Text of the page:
The Museum of Avant-garde

Alberto Giacometti

Switzerland (1901—1966)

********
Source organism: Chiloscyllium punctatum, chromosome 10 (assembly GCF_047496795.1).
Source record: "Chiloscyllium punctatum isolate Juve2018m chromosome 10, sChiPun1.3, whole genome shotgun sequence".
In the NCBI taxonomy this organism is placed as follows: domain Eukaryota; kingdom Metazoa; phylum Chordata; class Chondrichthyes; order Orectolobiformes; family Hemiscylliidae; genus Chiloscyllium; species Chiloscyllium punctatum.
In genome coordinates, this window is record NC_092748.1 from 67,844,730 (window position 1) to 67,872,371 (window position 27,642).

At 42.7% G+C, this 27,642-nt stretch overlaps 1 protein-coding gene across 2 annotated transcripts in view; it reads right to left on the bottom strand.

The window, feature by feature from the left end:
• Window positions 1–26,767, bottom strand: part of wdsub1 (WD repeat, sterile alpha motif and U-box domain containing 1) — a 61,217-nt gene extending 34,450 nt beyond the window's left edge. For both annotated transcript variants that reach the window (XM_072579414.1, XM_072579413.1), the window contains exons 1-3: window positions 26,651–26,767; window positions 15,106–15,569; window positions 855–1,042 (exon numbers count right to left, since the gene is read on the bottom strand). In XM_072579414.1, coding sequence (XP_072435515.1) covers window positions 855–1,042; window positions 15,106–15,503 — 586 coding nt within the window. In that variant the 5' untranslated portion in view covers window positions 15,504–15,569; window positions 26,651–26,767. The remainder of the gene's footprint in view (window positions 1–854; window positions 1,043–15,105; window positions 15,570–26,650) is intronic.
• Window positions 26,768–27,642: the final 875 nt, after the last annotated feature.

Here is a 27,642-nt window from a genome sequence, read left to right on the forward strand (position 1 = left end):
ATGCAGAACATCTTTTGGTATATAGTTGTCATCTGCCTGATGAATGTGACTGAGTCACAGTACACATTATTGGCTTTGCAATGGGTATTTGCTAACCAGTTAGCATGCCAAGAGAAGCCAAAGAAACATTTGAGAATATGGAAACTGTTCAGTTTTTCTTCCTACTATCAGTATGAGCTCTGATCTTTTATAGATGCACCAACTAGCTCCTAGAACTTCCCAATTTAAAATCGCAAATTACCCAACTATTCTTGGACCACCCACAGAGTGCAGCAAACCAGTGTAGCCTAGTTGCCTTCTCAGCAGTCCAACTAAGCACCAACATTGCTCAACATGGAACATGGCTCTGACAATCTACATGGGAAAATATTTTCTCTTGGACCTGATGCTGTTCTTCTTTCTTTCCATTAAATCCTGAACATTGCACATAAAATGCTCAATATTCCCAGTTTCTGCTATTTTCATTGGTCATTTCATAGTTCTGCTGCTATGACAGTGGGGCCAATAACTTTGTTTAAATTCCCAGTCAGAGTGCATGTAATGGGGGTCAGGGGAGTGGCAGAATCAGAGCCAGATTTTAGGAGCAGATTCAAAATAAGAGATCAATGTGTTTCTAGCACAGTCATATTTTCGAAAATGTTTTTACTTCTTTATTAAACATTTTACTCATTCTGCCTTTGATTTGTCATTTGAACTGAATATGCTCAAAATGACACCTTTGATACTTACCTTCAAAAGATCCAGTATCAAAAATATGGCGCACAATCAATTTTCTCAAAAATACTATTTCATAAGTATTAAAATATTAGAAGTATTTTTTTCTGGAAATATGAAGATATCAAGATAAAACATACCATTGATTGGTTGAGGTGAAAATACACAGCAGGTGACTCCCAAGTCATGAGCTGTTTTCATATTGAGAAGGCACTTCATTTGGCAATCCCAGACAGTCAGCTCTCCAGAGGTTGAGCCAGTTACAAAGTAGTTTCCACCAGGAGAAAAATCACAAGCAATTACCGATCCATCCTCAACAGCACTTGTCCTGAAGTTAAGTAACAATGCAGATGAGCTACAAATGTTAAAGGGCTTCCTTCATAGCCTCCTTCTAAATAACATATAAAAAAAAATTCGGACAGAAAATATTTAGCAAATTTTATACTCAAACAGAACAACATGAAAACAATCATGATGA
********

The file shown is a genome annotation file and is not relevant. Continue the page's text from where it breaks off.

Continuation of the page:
Born to an impressionist painter, Giocometti took up the artistic career at very early age. After discovering the African and Oceanian sculpture – already well known to many of his contemporary artists – he joined the Surrealist movement in 1931. In these years he defined a new form of sculpture representing the so-called “mobile and mute objects”. After leaving the Surrealist movement Giocometti focused his work on the representation of human figures, heads and standing figures. At the outbreak of WWII he moved back to Switzerland and in 1941 he met Paul Satre, who greatly influenced his future inspiration. He worked on self-portraits as well as landscape paintings. In his career Giacometti also experimented on other media and techniques from engraving to etching to lithography. In 1958 he was commissioned a large sculpture for New York Chase bank building. He died in 1966 of heart attack, after having entered the collection of the most prestigious art institutions in Europe and US.